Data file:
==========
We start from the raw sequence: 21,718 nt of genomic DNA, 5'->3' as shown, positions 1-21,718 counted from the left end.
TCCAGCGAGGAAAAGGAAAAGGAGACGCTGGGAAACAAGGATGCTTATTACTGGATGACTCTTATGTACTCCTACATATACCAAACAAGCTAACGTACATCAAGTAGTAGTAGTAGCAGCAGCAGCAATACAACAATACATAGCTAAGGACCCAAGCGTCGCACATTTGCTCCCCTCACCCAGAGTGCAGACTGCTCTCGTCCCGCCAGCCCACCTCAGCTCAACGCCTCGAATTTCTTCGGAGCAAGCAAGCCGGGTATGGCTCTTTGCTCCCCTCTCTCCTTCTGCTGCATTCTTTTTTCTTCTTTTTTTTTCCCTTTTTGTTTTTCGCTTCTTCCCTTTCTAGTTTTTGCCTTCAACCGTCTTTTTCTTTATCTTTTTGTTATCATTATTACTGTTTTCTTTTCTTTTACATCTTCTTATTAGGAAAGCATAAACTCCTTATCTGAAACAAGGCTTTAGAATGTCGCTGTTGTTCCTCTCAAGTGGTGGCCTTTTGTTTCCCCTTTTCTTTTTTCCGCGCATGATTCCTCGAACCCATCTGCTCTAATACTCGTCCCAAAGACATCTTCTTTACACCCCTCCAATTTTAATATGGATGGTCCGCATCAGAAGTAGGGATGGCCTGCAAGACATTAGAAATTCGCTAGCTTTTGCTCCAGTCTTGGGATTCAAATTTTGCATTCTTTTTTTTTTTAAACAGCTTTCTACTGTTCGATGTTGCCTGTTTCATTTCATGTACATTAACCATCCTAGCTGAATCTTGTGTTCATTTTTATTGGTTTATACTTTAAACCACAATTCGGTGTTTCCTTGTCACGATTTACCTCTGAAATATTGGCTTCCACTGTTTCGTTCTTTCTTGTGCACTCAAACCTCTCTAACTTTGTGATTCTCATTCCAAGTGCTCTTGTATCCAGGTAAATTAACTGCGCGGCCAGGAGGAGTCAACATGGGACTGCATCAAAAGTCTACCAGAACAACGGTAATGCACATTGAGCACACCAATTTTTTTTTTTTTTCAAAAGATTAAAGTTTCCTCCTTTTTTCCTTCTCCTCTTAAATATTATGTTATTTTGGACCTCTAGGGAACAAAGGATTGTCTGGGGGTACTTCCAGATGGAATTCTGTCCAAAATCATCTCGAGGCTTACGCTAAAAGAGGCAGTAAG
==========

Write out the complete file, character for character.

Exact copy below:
We start from the raw sequence: 21,718 nt of genomic DNA, 5'->3' as shown, positions 1-21,718 counted from the left end.
TCCAGCGAGGAAAAGGAAAAGGAGACGCTGGGAAACAAGGATGCTTATTACTGGATGACTCTTATGTACTCCTACATATACCAAACAAGCTAACGTACATCAAGTAGTAGTAGTAGCAGCAGCAGCAATACAACAATACATAGCTAAGGACCCAAGCGTCGCACATTTGCTCCCCTCACCCAGAGTGCAGACTGCTCTCGTCCCGCCAGCCCACCTCAGCTCAACGCCTCGAATTTCTTCGGAGCAAGCAAGCCGGGTATGGCTCTTTGCTCCCCTCTCTCCTTCTGCTGCATTCTTTTTTCTTCTTTTTTTTTCCCTTTTTGTTTTTCGCTTCTTCCCTTTCTAGTTTTTGCCTTCAACCGTCTTTTTCTTTATCTTTTTGTTATCATTATTACTGTTTTCTTTTCTTTTACATCTTCTTATTAGGAAAGCATAAACTCCTTATCTGAAACAAGGCTTTAGAATGTCGCTGTTGTTCCTCTCAAGTGGTGGCCTTTTGTTTCCCCTTTTCTTTTTTCCGCGCATGATTCCTCGAACCCATCTGCTCTAATACTCGTCCCAAAGACATCTTCTTTACACCCCTCCAATTTTAATATGGATGGTCCGCATCAGAAGTAGGGATGGCCTGCAAGACATTAGAAATTCGCTAGCTTTTGCTCCAGTCTTGGGATTCAAATTTTGCATTCTTTTTTTTTTTAAACAGCTTTCTACTGTTCGATGTTGCCTGTTTCATTTCATGTACATTAACCATCCTAGCTGAATCTTGTGTTCATTTTTATTGGTTTATACTTTAAACCACAATTCGGTGTTTCCTTGTCACGATTTACCTCTGAAATATTGGCTTCCACTGTTTCGTTCTTTCTTGTGCACTCAAACCTCTCTAACTTTGTGATTCTCATTCCAAGTGCTCTTGTATCCAGGTAAATTAACTGCGCGGCCAGGAGGAGTCAACATGGGACTGCATCAAAAGTCTACCAGAACAACGGTAATGCACATTGAGCACACCAATTTTTTTTTTTTTTCAAAAGATTAAAGTTTCCTCCTTTTTTCCTTCTCCTCTTAAATATTATGTTATTTTGGACCTCTAGGGAACAAAGGATTGTCTGGGGGTACTTCCAGATGGAATTCTGTCCAAAATCATCTCGAGGCTTACGCTAAAAGAGGCAGTAAG